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Why the Senate will have to use the House health-care reform bill [CORRECTED]

From Congressional Quarterly:

The Constitution requires that tax and revenue-raising bills -- such as a health care overhaul -- originate in the House. For that reason, the Senate is expected to take up a House-passed bill, strip the text of the measure and insert the text of the Senate’s health care bill. The text would be added as a substitute amendment, a common Senate parliamentary practice.

Correction: As some correspondents noted, I missed a crucial piece of the story. One e-mails:

Your headline is quite wrong and actually does not comport with what CQ says. The CQ article says that the Senate is expected to take up "a" House-passed bill, not "the" House-passed health care bill. Harry Reid does not wish to touch the House-passed bill with a ten-foot pole, so instead he's going to take up an unrelated House-passed tax bill (I'm hearing TARP executive compensation), gut it, and insert the text of the new Senate bill.

In other words, Reid will use a House bill, but not the House health-care reform bill. My mistake.

By Ezra Klein  |  November 17, 2009; 11:12 AM ET
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Hey Ezra: couldn't this provision in the Constitution be used to kill the filibuster? We know that statutes can bind the Senate to limit debate (that's why neither the budget authorizations nor reconciliation bills can be filibustered; something similar for the Medicare commission), and we such bills by definition raise revenue and so must originate in the House. Couldn't the House insert a provision in a budget (or reconciliation) bill that limits all Senate debate to 20 hours following enactment of the bill? Then the Senate would consider the bill under either the budget or reconciliation rules (no filibuster allowed), and provided the bill gets 50 votes (plus the VP), then the filibuster is dead. Under reconciliation, I can imagine a potential problem vis a vis the Byrd rule, but if you've got the 50 votes to pass, you'd have the votes to overrule the parliamentarian (or you just fire the parliamentarian till you get the ruling you want). Why wouldn't this work?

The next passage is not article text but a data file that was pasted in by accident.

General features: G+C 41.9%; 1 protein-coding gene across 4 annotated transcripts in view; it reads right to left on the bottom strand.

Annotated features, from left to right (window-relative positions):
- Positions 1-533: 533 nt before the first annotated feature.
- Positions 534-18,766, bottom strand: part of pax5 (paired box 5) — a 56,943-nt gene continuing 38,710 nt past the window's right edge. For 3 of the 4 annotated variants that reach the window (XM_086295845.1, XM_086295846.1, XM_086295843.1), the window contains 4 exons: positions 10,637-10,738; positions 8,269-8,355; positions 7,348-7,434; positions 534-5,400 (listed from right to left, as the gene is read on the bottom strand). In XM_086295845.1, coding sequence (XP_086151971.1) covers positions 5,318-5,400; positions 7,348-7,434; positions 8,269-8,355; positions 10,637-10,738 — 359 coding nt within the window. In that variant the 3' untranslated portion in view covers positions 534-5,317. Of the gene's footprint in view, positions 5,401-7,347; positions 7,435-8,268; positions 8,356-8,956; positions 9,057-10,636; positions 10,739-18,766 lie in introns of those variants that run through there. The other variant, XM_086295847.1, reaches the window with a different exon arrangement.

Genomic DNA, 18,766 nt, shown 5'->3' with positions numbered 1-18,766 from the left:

Posted by: rwclayton7 | November 17, 2009 12:06 PM | Report abuse

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